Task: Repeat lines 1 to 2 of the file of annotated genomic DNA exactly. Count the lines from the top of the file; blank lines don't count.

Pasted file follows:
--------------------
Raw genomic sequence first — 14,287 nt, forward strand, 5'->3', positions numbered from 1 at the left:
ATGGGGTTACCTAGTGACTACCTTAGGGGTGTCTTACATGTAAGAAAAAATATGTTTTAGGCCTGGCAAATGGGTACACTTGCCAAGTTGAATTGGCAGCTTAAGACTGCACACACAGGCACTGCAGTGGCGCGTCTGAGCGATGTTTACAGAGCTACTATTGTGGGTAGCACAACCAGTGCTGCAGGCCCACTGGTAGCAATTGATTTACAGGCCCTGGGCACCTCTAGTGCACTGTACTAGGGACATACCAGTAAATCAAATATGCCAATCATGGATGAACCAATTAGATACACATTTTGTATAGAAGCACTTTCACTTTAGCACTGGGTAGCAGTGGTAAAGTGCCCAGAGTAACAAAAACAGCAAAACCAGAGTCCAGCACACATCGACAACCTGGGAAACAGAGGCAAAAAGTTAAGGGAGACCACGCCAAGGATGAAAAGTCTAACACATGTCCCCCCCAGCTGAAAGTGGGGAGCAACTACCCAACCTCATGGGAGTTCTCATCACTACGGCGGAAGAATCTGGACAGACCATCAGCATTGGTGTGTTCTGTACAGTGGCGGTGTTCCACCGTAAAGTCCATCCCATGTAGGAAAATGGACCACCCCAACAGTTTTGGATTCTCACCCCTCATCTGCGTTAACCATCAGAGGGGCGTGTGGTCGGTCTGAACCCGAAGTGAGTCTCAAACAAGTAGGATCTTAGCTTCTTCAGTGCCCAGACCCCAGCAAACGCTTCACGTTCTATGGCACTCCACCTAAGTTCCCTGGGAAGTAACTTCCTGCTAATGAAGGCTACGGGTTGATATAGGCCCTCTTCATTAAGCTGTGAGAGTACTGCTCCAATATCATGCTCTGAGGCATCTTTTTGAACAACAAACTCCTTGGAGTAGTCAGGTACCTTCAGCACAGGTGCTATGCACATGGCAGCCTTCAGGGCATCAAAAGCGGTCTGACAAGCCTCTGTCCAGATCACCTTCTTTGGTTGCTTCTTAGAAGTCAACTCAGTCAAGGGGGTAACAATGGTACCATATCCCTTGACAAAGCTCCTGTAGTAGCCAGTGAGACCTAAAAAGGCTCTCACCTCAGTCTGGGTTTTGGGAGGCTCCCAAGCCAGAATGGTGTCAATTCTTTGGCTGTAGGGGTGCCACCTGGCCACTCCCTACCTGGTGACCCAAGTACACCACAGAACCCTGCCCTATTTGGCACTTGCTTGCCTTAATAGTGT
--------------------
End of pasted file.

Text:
Raw genomic sequence first — 14,287 nt, forward strand, 5'->3', positions numbered from 1 at the left:
ATGGGGTTACCTAGTGACTACCTTAGGGGTGTCTTACATGTAAGAAAAAATATGTTTTAGGCCTGGCAAATGGGTACACTTGCCAAGTTGAATTGGCAGCTTAAGACTGCACACACAGGCACTGCAGTGGCGCGTCTGAGCGATGTTTACAGAGCTACTATTGTGGGTAGCACAACCAGTGCTGCAGGCCCACTGGTAGCAATTGATTTACAGGCCCTGGGCACCTCTAGTGCACTGTACTAGGGACATACCAGTAAATCAAATATGCCAATCATGGATGAACCAATTAGATACACATTTTGTATAGAAGCACTTTCACTTTAGCACTGGGTAGCAGTGGTAAAGTGCCCAGAGTAACAAAAACAGCAAAACCAGAGTCCAGCACACATCGACAACCTGGGAAACAGAGGCAAAAAGTTAAGGGAGACCACGCCAAGGATGAAAAGTCTAACACATGTCCCCCCCAGCTGAAAGTGGGGAGCAACTACCCAACCTCATGGGAGTTCTCATCACTACGGCGGAAGAATCTGGACAGACCATCAGCATTGGTGTGTTCTGTACAGTGGCGGTGTTCCACCGTAAAGTCCATCCCATGTAGGAAAATGGACCACCCCAACAGTTTTGGATTCTCACCCCTCATCTGCGTTAACCATCAGAGGGGCGTGTGGTCGGTCTGAACCCGAAGTGAGTCTCAAACAAGTAGGATCTTAGCTTCTTCAGTGCCCAGACCCCAGCAAACGCTTCACGTTCTATGGCACTCCACCTAAGTTCCCTGGGAAGTAACTTCCTGCTAATGAAGGCTACGGGTTGATATAGGCCCTCTTCATTAAGCTGTGAGAGTACTGCTCCAATATCATGCTCTGAGGCATCTTTTTGAACAACAAACTCCTTGGAGTAGTCAGGTACCTTCAGCACAGGTGCTATGCACATGGCAGCCTTCAGGGCATCAAAAGCGGTCTGACAAGCCTCTGTCCAGATCACCTTCTTTGGTTGCTTCTTAGAAGTCAACTCAGTCAAGGGGGTAACAATGGTACCATATCCCTTGACAAAGCTCCTGTAGTAGCCAGTGAGACCTAAAAAGGCTCTCACCTCAGTCTGGGTTTTGGGAGGCTCCCAAGCCAGAATGGTGTCAATTCTTTGGCTGTAGGGGTGCCACCTGGCCACTCCCTACCTGGTGACCCAAGTACACCACAGAACCCTGCCCTATTTGGCACTTGCTTGCCTTAATAGTGT